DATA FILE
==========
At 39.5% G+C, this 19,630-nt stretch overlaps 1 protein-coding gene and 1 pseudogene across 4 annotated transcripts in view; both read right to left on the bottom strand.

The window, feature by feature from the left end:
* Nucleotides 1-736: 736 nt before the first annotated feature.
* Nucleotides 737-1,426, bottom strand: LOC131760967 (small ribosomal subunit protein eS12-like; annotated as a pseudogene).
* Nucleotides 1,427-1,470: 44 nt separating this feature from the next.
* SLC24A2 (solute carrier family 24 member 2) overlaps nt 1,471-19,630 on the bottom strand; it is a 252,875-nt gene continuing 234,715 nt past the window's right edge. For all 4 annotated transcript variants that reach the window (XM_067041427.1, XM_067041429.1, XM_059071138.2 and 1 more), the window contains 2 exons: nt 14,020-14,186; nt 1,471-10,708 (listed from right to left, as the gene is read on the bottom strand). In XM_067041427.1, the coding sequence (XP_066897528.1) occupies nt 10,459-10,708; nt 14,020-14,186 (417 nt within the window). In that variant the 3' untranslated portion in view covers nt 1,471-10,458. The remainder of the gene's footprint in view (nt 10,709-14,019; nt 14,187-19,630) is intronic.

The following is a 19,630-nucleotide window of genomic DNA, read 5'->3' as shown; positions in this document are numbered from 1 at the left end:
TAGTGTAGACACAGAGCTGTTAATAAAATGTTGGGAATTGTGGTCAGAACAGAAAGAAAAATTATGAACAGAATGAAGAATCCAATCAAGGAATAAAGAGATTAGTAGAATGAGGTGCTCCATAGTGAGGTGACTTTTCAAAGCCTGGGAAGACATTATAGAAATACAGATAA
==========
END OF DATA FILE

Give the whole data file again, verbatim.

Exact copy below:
At 39.5% G+C, this 19,630-nt stretch overlaps 1 protein-coding gene and 1 pseudogene across 4 annotated transcripts in view; both read right to left on the bottom strand.

The window, feature by feature from the left end:
* Nucleotides 1-736: 736 nt before the first annotated feature.
* Nucleotides 737-1,426, bottom strand: LOC131760967 (small ribosomal subunit protein eS12-like; annotated as a pseudogene).
* Nucleotides 1,427-1,470: 44 nt separating this feature from the next.
* SLC24A2 (solute carrier family 24 member 2) overlaps nt 1,471-19,630 on the bottom strand; it is a 252,875-nt gene continuing 234,715 nt past the window's right edge. For all 4 annotated transcript variants that reach the window (XM_067041427.1, XM_067041429.1, XM_059071138.2 and 1 more), the window contains 2 exons: nt 14,020-14,186; nt 1,471-10,708 (listed from right to left, as the gene is read on the bottom strand). In XM_067041427.1, the coding sequence (XP_066897528.1) occupies nt 10,459-10,708; nt 14,020-14,186 (417 nt within the window). In that variant the 3' untranslated portion in view covers nt 1,471-10,458. The remainder of the gene's footprint in view (nt 10,709-14,019; nt 14,187-19,630) is intronic.

The following is a 19,630-nucleotide window of genomic DNA, read 5'->3' as shown; positions in this document are numbered from 1 at the left end:
TAGTGTAGACACAGAGCTGTTAATAAAATGTTGGGAATTGTGGTCAGAACAGAAAGAAAAATTATGAACAGAATGAAGAATCCAATCAAGGAATAAAGAGATTAGTAGAATGAGGTGCTCCATAGTGAGGTGACTTTTCAAAGCCTGGGAAGACATTATAGAAATACAGATAA